For the past few years, Milwaukee has grappled with a triple digit homicide rate, and among the victims have been children. Some have been involved in gangs and criminal activity; others were innocent bystanders caught in the crossfire. WUWM’s Marti Mikkelson talked to one young gunshot survivor, as part of our series, Project Milwaukee: Youth Violence.
It’s 5:00 on a glorious afternoon on 24th and Keefe in Milwaukee’s central city. The kids are home from school for the day. Several are chatting on the street corner, while another shoots hoops. A couple dogs are sunning themselves. Nearby, a homeowner is mowing his lawn.
In the midst of this peaceful scene, two neighbors are screaming at each other from their front porches. It’s the kind of tension Jadea Mack lives with constantly. It’s also eerily reminiscent of eight years ago, when the 18-year-old was shot in this neighborhood, on another spring afternoon.
“I was at the babysitter’s house at the time. I was about ten years old, and me, my little sister and my little brother were playing outside. All of a sudden I seen a man, he ran from the next door neighbor’s house, from out their backyard and he ran down the street. Not even five minutes later, another guy came out, and he was shooting down the street. My first instinct was to tell my sister and brother to go in the house and that’s what I did, and he looked over at me. He smiled at me and then he shot me, and I thought to myself if I don’t run, this man is going to kill me, so I got up and I ran, and while I was running he was still shooting at me,” Mack says.
Mack says somehow, she managed to stumble inside the house and lock the door. Then, she collapsed and doesn’t remember anything until she woke up in the hospital. Although the shooter fired several rounds, only one bullet hit her, in the back of the leg.
Doctors removed the bullet, and after a few days, she returned home to recuperate. Mack says the police never apprehended the suspect and that bothered her for a long time.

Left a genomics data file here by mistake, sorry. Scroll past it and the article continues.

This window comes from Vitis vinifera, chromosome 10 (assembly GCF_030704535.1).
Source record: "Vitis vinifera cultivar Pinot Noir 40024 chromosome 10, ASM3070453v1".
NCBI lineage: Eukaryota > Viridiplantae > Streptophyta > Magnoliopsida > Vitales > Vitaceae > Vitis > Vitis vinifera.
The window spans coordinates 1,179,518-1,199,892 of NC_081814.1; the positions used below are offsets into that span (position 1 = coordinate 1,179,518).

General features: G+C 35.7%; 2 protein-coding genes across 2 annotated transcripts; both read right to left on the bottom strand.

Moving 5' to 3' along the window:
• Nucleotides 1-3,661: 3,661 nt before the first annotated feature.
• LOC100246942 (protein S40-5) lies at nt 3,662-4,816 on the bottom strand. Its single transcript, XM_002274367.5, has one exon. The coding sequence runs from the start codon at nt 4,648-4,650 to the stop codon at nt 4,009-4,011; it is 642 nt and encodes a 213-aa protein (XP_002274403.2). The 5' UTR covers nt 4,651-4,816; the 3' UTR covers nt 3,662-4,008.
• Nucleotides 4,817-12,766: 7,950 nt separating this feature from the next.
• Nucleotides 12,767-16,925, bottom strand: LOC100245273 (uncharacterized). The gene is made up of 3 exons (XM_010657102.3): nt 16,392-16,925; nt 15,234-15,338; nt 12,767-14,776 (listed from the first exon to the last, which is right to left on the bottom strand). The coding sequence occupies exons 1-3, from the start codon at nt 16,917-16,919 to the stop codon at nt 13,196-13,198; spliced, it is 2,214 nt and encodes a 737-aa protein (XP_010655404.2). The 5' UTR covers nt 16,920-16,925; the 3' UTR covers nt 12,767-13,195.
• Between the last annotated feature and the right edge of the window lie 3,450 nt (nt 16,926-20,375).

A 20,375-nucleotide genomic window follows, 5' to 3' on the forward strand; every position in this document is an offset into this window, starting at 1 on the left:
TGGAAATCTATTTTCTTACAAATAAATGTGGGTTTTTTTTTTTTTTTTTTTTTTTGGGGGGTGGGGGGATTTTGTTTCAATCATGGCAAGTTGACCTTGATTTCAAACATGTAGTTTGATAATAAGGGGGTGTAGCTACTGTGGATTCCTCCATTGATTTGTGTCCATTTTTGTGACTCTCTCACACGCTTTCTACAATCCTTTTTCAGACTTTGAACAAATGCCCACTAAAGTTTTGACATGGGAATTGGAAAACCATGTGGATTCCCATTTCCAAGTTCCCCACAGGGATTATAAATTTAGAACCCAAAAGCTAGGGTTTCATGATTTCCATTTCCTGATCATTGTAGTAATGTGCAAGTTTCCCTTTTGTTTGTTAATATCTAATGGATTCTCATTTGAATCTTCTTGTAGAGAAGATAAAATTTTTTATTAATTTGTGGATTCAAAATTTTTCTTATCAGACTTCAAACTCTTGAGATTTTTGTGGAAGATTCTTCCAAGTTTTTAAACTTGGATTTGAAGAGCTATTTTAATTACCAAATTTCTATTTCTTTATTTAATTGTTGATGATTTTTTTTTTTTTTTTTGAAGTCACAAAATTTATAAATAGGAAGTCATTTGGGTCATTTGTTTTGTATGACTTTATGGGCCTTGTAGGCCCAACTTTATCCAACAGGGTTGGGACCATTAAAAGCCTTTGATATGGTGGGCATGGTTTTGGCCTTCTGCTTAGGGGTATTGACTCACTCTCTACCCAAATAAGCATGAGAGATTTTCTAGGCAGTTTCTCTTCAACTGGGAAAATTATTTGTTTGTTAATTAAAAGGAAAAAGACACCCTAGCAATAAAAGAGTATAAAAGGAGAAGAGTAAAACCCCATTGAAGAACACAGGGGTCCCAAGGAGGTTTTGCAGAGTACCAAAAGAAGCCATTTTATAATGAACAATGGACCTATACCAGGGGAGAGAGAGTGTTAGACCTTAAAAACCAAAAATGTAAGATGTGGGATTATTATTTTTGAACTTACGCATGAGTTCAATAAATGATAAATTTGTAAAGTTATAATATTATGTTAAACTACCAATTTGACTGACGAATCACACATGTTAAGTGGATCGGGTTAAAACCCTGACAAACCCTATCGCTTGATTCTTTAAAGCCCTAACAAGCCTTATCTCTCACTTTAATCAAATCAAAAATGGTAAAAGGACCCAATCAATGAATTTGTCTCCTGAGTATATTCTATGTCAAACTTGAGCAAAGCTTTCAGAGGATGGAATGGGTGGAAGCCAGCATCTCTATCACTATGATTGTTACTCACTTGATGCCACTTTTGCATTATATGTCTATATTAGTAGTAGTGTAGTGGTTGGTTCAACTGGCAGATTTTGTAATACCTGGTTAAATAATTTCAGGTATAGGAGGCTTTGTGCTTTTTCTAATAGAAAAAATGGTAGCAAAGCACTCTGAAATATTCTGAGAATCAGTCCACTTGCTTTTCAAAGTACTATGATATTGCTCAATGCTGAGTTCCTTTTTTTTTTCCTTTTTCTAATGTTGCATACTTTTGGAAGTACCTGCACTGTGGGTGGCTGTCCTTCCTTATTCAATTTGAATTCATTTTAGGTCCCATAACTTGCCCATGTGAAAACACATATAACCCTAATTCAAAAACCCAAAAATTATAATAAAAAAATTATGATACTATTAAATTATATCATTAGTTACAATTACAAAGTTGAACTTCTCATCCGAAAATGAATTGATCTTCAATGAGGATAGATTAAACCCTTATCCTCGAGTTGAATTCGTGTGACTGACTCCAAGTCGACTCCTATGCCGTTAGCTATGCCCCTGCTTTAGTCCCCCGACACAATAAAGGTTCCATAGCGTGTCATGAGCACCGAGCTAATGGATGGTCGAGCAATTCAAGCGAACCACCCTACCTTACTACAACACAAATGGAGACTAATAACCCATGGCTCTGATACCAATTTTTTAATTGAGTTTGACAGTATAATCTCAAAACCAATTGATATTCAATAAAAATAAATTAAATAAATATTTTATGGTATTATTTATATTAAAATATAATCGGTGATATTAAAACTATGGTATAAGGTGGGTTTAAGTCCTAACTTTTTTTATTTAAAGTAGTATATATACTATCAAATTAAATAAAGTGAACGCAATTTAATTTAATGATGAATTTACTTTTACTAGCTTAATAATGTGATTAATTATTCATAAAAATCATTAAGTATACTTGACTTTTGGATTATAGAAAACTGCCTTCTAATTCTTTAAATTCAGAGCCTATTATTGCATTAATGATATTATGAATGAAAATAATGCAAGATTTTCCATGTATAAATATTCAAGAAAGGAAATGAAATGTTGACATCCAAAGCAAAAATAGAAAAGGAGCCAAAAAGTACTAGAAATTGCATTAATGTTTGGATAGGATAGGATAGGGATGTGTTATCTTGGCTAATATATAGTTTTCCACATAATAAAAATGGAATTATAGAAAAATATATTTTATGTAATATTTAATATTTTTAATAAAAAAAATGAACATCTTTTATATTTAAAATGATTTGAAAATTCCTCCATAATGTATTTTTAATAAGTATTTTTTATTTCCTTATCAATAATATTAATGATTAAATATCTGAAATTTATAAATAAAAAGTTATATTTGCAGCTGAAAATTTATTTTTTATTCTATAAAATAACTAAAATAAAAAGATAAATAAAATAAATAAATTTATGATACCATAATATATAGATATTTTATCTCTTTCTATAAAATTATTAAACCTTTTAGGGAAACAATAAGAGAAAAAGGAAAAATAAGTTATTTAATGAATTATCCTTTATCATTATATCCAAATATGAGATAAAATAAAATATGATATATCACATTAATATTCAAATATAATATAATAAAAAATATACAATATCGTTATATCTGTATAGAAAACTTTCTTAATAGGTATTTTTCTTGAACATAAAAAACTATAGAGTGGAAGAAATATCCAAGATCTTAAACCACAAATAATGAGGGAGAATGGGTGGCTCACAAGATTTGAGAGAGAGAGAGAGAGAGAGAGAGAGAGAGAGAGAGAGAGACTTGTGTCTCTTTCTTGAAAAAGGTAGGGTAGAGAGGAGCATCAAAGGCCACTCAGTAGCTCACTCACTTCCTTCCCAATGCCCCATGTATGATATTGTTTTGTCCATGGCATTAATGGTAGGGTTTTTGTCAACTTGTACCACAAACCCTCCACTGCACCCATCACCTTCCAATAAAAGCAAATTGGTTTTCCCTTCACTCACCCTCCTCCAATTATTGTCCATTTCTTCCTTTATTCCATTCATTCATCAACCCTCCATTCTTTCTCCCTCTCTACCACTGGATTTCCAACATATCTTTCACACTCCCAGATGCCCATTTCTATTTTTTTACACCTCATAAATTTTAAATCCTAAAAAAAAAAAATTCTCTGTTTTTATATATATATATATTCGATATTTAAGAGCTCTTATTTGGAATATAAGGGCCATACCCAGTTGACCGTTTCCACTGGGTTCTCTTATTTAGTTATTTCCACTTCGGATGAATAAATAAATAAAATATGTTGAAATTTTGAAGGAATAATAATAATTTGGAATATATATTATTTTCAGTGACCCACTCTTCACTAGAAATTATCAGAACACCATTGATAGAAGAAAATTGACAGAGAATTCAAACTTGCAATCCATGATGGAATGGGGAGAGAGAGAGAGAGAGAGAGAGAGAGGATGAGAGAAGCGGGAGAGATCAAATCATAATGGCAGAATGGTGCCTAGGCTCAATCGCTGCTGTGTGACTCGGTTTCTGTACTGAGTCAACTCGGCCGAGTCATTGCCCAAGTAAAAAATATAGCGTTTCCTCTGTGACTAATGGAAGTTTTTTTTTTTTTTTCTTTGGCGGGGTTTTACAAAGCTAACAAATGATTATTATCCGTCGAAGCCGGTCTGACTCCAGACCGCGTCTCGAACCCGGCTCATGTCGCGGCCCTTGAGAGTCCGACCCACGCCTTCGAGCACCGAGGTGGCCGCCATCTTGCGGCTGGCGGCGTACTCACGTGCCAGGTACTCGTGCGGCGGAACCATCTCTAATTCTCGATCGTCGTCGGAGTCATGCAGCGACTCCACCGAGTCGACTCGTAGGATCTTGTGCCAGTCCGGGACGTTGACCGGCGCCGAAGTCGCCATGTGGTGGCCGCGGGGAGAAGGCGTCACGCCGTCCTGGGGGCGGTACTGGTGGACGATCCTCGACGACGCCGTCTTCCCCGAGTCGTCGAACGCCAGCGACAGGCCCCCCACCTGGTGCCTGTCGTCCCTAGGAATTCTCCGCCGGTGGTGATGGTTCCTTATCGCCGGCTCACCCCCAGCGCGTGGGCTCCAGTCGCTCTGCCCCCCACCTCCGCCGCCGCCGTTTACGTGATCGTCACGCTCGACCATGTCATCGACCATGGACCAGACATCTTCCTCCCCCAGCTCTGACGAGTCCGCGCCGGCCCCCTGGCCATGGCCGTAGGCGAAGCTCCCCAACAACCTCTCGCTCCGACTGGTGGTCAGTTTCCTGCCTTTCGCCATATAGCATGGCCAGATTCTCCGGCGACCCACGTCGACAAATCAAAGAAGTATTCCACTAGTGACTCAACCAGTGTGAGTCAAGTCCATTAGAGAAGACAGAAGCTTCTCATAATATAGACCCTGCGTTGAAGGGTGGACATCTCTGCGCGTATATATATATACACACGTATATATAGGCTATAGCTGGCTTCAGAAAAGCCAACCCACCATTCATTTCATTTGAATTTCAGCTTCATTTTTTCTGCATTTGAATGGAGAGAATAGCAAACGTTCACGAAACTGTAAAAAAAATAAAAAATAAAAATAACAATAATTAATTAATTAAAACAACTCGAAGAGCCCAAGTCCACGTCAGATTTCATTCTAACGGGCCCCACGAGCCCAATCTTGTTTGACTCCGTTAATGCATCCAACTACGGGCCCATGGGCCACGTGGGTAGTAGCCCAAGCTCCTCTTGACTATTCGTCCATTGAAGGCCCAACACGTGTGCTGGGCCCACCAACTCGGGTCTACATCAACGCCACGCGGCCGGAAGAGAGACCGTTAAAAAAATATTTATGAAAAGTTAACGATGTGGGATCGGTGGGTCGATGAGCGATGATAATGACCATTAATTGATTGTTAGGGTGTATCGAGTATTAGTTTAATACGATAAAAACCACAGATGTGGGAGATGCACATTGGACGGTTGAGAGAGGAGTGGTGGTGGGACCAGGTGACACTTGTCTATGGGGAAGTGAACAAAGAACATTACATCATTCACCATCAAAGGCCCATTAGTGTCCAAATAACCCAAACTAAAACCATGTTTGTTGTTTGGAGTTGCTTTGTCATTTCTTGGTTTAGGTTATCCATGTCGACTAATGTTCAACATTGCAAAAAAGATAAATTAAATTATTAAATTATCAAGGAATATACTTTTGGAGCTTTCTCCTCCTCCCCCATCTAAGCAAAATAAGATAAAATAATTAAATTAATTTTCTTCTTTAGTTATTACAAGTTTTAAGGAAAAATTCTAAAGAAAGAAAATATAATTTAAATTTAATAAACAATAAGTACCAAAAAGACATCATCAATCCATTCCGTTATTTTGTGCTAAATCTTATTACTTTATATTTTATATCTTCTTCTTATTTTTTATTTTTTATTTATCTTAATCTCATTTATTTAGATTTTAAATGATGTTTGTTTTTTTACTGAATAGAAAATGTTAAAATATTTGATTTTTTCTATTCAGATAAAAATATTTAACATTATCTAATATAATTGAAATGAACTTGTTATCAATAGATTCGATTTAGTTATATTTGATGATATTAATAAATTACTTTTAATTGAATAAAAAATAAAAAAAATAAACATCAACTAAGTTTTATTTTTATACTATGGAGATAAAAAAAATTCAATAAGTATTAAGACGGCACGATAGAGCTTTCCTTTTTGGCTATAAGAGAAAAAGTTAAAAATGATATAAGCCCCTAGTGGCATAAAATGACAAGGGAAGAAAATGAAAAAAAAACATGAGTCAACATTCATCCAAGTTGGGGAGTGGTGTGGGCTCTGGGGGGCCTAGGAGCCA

“They found the bullet, they found the bullet shell and all that, but they couldn’t catch the man. I couldn’t sleep at night, and I would not sleep at night at all. I was in a depression mode for about two or three years after that. I was very uncomfortable just around anything. If I felt anybody or anything was going to bring me harm, I would just flip out,” Mack says.
Mack says after she was released from the hospital, she stayed inside for weeks, fearing the shooter would come back to finish the job. She was even too afraid to go to school, missing three months of classes. Mack says eventually, things started to get back to normal.
That’s because of Project Ujima. It’s a program that helps kids who’ve been the victims of violence recover from their physical and emotional wounds. Project Ujima was available to Mack at Children’s Hospital in Wauwatosa, where she was rushed after the shooting. Case worker Ramona Santiago counseled the girl frequently, both immediately afterward and during the years following the shooting. Santiago also introduced Mack to children who had undergone similar ordeals.
“She started getting involved more and understanding that it was okay to be angry at what happened to her and that it wasn’t okay what happened to her, but to accept it and move on to help others, and I think that’s helped her,” Santiago says.
Today, Jadea Mack is spokesperson for Project Ujima. She speaks to MPS students and youth groups about her experience, and of the dangers of getting involved in gangs. She graduated this week from the Milwaukee High School of the Arts, and has received a full scholarship to attend UW-Parkside.
In addition to the help Mack received from Project Ujima, she credits her church and strong family unit with helping put her life back together. Her mother, Andrea Mack, says once in awhile, she thinks about the shooter, and wonders if he’s still out there. But, she says her faith has gotten her through those sleepless nights.
“My dad was telling us when this happened, don’t worry about that. God is going to take care of him, and who knows, he might already be locked up for something else or been shot or something himself, already in the ground, you know?” Mack says.
Mack says it took her daughter five or six years to recover psychologically from the shooting, which is considered typical for a 10-year-old girl. But while the emotional scars are behind her, there are physical reminders. The shooting left a mark on the back of Jaeda’s leg, and she still walks with a slight limp.